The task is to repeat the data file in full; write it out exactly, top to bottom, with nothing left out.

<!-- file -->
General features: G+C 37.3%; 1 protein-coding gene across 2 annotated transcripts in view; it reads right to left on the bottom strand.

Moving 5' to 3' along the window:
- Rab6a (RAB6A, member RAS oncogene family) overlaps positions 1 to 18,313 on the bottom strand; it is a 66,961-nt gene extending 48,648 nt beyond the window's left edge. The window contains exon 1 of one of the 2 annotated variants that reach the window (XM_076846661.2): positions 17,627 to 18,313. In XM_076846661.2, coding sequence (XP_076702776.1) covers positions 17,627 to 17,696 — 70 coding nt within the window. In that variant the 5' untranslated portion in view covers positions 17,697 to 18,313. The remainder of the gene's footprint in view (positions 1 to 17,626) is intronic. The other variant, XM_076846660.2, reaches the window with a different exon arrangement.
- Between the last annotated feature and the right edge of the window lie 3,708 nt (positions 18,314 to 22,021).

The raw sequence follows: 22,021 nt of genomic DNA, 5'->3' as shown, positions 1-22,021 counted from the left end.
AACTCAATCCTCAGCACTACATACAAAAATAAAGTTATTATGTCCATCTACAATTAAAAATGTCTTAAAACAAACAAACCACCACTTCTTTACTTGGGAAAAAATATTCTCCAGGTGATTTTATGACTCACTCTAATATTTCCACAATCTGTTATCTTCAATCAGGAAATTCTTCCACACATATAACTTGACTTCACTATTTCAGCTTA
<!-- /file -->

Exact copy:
General features: G+C 37.3%; 1 protein-coding gene across 2 annotated transcripts in view; it reads right to left on the bottom strand.

Moving 5' to 3' along the window:
- Rab6a (RAB6A, member RAS oncogene family) overlaps positions 1 to 18,313 on the bottom strand; it is a 66,961-nt gene extending 48,648 nt beyond the window's left edge. The window contains exon 1 of one of the 2 annotated variants that reach the window (XM_076846661.2): positions 17,627 to 18,313. In XM_076846661.2, coding sequence (XP_076702776.1) covers positions 17,627 to 17,696 — 70 coding nt within the window. In that variant the 5' untranslated portion in view covers positions 17,697 to 18,313. The remainder of the gene's footprint in view (positions 1 to 17,626) is intronic. The other variant, XM_076846660.2, reaches the window with a different exon arrangement.
- Between the last annotated feature and the right edge of the window lie 3,708 nt (positions 18,314 to 22,021).

The raw sequence follows: 22,021 nt of genomic DNA, 5'->3' as shown, positions 1-22,021 counted from the left end.
AACTCAATCCTCAGCACTACATACAAAAATAAAGTTATTATGTCCATCTACAATTAAAAATGTCTTAAAACAAACAAACCACCACTTCTTTACTTGGGAAAAAATATTCTCCAGGTGATTTTATGACTCACTCTAATATTTCCACAATCTGTTATCTTCAATCAGGAAATTCTTCCACACATATAACTTGACTTCACTATTTCAGCTTA